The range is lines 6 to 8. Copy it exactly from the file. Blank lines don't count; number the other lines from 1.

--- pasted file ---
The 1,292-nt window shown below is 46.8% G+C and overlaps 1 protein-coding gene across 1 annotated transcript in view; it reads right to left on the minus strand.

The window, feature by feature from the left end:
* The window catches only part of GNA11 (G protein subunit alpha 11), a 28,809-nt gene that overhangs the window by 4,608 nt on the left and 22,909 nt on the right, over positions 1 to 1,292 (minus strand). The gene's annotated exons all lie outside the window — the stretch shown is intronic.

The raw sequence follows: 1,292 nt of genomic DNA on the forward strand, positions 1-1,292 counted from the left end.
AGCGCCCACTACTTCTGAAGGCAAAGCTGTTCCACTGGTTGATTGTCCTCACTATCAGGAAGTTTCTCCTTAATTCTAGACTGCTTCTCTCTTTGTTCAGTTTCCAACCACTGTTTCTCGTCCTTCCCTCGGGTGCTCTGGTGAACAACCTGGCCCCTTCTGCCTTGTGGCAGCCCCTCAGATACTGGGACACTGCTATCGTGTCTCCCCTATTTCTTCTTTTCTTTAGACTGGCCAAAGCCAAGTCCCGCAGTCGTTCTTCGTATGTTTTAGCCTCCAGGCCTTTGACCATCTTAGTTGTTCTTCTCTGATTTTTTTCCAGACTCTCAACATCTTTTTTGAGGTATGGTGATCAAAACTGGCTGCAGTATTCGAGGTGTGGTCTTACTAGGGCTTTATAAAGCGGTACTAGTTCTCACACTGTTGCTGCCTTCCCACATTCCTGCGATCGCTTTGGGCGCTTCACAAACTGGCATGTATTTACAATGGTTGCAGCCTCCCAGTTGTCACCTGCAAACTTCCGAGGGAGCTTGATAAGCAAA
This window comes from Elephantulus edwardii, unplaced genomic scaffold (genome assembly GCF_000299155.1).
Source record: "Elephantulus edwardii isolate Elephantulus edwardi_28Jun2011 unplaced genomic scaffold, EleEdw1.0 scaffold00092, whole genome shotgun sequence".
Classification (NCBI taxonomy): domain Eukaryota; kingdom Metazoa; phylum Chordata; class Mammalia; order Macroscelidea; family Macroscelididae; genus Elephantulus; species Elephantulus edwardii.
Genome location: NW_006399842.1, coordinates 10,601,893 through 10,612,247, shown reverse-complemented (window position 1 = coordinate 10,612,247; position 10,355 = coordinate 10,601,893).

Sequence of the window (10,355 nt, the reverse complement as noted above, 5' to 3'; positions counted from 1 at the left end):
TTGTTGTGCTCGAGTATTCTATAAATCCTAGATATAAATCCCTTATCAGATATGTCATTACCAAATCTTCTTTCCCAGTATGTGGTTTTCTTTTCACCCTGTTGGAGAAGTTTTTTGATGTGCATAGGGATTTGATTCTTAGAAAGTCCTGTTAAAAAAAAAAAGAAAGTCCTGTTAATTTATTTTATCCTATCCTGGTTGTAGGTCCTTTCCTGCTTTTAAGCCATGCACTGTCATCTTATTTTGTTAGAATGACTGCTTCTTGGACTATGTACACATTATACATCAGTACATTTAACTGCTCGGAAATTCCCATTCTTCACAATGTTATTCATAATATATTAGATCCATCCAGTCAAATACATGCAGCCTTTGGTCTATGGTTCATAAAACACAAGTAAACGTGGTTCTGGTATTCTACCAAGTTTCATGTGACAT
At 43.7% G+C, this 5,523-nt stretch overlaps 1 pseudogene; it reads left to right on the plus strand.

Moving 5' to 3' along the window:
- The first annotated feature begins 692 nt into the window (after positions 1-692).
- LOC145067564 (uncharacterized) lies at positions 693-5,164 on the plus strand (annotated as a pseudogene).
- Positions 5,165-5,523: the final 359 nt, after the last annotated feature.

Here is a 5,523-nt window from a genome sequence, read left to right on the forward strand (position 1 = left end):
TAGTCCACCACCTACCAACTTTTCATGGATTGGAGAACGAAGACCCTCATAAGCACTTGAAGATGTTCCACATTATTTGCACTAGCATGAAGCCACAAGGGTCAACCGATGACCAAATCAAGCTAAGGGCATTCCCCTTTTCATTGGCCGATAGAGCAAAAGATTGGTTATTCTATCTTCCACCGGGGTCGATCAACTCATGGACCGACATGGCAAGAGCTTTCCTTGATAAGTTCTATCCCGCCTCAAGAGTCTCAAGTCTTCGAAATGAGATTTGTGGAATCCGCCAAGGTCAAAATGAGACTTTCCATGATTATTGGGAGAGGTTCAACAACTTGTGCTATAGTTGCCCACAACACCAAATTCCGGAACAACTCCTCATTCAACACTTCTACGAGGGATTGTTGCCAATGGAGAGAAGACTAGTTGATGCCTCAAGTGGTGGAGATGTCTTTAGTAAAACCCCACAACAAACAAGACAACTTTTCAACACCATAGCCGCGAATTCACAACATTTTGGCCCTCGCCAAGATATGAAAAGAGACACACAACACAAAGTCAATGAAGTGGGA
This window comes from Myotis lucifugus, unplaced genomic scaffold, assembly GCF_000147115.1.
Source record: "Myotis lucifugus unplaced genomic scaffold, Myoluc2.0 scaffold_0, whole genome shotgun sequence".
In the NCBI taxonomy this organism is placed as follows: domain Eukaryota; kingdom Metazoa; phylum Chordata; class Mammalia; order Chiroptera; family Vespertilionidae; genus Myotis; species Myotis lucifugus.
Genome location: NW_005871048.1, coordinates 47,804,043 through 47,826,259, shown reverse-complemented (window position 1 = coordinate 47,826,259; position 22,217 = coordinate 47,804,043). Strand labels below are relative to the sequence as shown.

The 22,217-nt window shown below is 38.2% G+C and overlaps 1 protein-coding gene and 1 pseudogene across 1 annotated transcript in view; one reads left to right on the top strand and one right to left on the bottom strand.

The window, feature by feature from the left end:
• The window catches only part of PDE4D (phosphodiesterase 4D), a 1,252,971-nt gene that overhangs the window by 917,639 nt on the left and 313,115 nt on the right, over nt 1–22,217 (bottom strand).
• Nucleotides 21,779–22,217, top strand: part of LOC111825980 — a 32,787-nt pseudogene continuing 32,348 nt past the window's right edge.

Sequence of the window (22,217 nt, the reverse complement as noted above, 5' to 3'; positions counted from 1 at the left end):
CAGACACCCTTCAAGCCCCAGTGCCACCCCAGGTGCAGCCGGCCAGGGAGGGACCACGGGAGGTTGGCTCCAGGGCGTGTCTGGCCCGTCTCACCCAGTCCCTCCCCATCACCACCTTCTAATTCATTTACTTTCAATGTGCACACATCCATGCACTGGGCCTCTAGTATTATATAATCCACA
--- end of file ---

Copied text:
This window comes from Elephantulus edwardii, unplaced genomic scaffold (genome assembly GCF_000299155.1).
Source record: "Elephantulus edwardii isolate Elephantulus edwardi_28Jun2011 unplaced genomic scaffold, EleEdw1.0 scaffold00092, whole genome shotgun sequence".
Classification (NCBI taxonomy): domain Eukaryota; kingdom Metazoa; phylum Chordata; class Mammalia; order Macroscelidea; family Macroscelididae; genus Elephantulus; species Elephantulus edwardii.